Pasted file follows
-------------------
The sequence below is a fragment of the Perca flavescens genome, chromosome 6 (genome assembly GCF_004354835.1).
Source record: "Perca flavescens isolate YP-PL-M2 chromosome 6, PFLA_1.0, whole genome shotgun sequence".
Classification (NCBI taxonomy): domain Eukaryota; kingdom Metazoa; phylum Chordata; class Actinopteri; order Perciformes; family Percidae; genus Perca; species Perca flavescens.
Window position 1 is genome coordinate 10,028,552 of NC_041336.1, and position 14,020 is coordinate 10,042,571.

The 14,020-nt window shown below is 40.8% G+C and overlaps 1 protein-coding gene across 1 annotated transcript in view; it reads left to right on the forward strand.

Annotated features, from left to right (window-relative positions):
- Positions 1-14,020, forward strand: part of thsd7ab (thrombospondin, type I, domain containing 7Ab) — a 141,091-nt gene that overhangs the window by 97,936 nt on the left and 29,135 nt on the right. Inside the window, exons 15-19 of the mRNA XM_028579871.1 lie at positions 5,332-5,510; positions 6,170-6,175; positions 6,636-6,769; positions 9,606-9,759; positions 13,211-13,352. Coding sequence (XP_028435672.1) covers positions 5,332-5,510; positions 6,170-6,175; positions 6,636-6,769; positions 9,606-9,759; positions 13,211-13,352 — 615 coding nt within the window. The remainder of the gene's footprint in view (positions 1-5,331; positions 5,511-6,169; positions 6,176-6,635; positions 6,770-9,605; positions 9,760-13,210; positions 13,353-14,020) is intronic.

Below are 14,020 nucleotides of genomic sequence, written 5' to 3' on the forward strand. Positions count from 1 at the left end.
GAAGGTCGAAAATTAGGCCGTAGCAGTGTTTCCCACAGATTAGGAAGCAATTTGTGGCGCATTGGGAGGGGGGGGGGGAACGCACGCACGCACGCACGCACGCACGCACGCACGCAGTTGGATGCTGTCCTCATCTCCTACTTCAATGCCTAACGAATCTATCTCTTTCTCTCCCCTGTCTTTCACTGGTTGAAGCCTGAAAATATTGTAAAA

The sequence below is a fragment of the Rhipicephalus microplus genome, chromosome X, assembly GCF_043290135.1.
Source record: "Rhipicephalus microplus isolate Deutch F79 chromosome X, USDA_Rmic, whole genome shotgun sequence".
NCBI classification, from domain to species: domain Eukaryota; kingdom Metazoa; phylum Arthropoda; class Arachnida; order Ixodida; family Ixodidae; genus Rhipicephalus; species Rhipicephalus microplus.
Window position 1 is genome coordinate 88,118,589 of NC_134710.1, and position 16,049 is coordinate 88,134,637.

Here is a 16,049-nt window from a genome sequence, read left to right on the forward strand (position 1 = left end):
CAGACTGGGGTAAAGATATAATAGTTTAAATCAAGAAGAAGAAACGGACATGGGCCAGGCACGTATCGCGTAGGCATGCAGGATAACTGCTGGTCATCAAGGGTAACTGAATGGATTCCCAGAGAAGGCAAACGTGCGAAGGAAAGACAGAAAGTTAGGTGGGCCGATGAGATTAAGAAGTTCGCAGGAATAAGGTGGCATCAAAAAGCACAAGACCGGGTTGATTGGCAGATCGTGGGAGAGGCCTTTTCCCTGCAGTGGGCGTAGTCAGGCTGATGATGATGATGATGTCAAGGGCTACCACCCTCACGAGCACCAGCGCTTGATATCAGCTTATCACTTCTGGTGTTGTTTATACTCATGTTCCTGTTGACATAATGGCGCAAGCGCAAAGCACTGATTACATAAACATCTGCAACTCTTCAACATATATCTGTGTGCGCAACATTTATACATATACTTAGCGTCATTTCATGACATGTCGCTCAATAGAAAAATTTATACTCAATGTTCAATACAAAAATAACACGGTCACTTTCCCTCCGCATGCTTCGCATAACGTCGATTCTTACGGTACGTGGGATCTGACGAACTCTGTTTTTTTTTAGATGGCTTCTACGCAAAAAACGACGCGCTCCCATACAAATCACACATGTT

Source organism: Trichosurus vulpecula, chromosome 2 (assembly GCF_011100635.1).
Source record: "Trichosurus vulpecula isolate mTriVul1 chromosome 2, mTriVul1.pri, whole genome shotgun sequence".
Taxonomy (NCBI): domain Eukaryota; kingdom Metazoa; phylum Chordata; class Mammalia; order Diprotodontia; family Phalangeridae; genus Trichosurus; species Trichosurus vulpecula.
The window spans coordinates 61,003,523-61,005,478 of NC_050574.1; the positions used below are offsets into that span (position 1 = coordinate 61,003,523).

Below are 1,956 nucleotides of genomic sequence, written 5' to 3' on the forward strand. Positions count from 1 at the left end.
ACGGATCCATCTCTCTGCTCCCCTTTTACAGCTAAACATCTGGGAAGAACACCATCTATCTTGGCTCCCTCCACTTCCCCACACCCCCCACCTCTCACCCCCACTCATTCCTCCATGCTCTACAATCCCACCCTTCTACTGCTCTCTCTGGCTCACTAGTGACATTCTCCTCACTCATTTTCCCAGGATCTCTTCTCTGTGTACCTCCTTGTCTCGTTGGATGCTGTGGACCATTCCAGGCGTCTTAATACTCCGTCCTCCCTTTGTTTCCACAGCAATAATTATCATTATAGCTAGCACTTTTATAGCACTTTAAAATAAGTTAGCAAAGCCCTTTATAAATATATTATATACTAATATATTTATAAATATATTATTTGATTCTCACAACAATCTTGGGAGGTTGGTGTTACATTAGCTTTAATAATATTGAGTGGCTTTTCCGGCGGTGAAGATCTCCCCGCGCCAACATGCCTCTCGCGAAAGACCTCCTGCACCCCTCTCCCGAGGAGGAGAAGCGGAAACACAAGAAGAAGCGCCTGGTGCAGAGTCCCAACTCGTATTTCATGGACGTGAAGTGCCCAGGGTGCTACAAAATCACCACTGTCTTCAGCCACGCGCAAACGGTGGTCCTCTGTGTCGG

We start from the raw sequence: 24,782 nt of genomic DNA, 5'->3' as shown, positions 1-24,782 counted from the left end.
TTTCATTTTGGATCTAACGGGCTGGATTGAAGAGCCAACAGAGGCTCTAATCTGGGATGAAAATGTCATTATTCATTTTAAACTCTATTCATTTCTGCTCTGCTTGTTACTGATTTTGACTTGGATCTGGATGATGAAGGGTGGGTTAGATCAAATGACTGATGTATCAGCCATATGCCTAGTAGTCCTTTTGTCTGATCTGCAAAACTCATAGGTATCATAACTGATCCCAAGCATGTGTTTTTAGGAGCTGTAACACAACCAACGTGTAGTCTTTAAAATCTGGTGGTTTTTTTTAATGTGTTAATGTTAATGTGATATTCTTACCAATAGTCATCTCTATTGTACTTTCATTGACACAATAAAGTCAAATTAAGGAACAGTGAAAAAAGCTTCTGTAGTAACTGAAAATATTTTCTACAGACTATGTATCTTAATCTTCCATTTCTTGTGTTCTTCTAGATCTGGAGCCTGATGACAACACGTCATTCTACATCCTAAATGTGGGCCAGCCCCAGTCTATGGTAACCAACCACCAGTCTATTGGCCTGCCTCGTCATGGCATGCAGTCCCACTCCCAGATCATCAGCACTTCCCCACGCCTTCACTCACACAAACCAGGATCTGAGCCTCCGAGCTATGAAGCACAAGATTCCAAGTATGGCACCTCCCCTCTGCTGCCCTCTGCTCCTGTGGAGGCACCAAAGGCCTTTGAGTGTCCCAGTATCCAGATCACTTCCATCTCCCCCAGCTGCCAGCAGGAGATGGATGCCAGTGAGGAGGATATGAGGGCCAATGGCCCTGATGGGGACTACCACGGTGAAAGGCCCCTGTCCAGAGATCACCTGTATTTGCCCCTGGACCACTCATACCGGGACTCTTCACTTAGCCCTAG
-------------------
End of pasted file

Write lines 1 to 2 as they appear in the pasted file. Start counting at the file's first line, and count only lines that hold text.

The sequence below is a fragment of the Perca flavescens genome, chromosome 6 (genome assembly GCF_004354835.1).
Source record: "Perca flavescens isolate YP-PL-M2 chromosome 6, PFLA_1.0, whole genome shotgun sequence".